2. Alan White says:

    Looking good !!

  3. Carol Seifert says:

    Well check you out! Wow, how far you have come in such a short time. That PTV and Casita are some pretty cool wheels. I am really enjoying checking in to see your progress.
    You and the canine kids will be having lots of wonderful times “off the grid” now.
    Can’t wait to see what you are up to next.

  4. Mick says:

    Nice professional Job. Good space utilization. Can’t wait to see it all finished!

  5. cathieok says:

    Definitely looks like it belongs in the PTV! Blends right in.

  6. Donna K says:

    That’s looking good. Very clever.

  7. Pat Gabriel says:

    Thanks for sharing all this info! I find it interesting that you run into just the right person willing to help just when you need it…Nice when the universe confirms that you’re on the right track. I’m especially looking forward to hearing how it all goes when you go off grid and use the panels.
    Again, thanks so much for sharing.

    • rvsueandcrew says:

      Hi, Pat!

      Right people arrive at the right time. It happens to me all the time! Did you read the blog entry about that treacherous and scary Coyote Road? A guy in a pickup appears and lets me know about the road up ahead and where to turn. . . . .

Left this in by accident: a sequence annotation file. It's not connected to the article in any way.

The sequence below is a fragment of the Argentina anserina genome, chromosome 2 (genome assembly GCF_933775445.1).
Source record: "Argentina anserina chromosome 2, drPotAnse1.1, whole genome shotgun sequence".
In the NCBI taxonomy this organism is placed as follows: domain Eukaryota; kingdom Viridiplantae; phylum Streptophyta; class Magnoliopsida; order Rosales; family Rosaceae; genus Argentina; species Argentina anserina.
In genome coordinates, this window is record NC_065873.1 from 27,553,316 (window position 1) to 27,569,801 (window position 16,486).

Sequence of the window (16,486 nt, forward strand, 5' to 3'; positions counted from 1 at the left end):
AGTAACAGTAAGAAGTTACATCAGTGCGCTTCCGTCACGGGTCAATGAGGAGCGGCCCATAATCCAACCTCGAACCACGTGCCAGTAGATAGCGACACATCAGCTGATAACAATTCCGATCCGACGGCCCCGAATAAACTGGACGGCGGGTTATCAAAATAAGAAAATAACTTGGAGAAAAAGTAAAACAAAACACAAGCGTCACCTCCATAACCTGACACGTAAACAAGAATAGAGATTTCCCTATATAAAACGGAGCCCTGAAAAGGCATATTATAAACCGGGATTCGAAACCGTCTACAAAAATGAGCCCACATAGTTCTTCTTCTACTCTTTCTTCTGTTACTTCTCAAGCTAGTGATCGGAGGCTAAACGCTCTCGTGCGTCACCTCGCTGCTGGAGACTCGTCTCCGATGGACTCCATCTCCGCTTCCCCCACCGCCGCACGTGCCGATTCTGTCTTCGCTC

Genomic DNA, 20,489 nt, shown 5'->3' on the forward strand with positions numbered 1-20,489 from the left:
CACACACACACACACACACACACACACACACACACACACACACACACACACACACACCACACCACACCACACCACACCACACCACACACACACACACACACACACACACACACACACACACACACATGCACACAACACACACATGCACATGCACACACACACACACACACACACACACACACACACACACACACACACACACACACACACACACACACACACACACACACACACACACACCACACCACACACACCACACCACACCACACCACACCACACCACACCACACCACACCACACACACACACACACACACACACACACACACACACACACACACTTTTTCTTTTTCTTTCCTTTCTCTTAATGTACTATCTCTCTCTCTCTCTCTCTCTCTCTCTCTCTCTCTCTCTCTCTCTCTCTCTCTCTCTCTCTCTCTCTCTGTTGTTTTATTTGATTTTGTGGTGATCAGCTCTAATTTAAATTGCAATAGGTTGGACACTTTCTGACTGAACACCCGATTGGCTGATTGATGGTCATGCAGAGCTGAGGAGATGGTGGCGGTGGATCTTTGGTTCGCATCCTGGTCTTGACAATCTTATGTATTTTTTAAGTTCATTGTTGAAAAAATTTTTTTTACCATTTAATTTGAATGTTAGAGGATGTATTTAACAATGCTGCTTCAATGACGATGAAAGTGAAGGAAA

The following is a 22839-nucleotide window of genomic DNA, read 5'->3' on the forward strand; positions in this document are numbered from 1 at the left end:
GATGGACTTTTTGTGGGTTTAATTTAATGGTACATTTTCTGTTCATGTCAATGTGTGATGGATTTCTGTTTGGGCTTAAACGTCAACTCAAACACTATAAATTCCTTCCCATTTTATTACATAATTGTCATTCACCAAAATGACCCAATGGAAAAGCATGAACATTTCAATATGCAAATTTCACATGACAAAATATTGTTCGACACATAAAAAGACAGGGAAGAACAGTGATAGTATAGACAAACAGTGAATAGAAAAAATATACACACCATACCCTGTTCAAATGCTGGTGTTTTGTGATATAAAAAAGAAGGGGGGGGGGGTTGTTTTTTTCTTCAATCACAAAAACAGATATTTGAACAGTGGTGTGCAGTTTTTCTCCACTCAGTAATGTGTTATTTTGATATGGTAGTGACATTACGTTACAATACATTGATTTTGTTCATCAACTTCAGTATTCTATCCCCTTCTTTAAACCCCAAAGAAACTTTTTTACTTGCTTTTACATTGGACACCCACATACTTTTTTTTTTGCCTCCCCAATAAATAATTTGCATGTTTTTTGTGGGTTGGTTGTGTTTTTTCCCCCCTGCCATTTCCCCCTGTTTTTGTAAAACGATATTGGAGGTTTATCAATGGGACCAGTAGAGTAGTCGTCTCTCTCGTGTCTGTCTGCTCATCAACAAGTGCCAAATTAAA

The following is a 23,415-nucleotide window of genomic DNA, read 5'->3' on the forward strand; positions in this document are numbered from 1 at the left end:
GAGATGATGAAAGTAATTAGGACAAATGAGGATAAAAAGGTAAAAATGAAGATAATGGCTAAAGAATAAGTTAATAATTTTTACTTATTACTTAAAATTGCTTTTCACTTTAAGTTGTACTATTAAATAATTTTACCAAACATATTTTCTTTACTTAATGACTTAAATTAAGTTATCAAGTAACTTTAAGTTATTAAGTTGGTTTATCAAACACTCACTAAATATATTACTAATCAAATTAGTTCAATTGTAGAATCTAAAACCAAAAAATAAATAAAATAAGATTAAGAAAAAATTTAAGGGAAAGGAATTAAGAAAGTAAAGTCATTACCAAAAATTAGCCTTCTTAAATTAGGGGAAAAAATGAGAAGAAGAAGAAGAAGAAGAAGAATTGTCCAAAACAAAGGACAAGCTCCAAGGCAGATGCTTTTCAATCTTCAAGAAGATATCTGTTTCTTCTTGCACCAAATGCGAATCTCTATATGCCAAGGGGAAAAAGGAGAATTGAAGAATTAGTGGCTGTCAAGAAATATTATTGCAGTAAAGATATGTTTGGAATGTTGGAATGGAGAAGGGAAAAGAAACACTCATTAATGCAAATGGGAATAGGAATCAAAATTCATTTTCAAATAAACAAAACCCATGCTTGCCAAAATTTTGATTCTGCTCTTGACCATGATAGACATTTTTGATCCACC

At Santa Rosa last summer, I feel like I’m going to faint from the heat while I’m trying to park the Casita …. what happens? A camp maintenance man appears immediately on an ATV and parks the Casita for me. I stayed there for several days and never saw him again.

  8. Christine says:

    Sue it looks fantastic, they did such a great job.


  9. Geri says:

    I am so happy and excited for you! ditto ditto ditto to what everyone else said! Kathy and Bill are great neighbors!

  10. searching4theobvious says:

    Nice work, good planning on location. While looking at picture it occurred to me the inverter is mounted vertically, the instructions that came with mine stated mounting could be any orientation except vertically. I don’t know the reason and can only guess that 1. dirt/debris could fall in the opening. 2. the cooling effect of the fan might be lessened as a result.
    This is an observation only, not criticism.

    • rvsueandcrew says:

      That’s interesting. I don’t have the instructions because the inverter was already mounted in the van when I bought it. I’m going to see if I can find anything about that online.

      One thing that is in my favor regarding the inverter not getting too warm . . . It’s a 3000 watt inverter and I probably won’t be dealing with anything over 2,000 watts.

  11. Chuck says:

    W O W ! ! ! That is one clean installation! Very professional.

  12. Geri says:

    I just found this link that you and and friends might be interested in for free camping…

  13. VK Mangla says:

    Its nice plz visit to similar url for more info. Manufacturers and Exporters of exide batteries, inverter batteries, power inverters, e-bike batteries, okaya batteries, luminious battery and microtek inverters.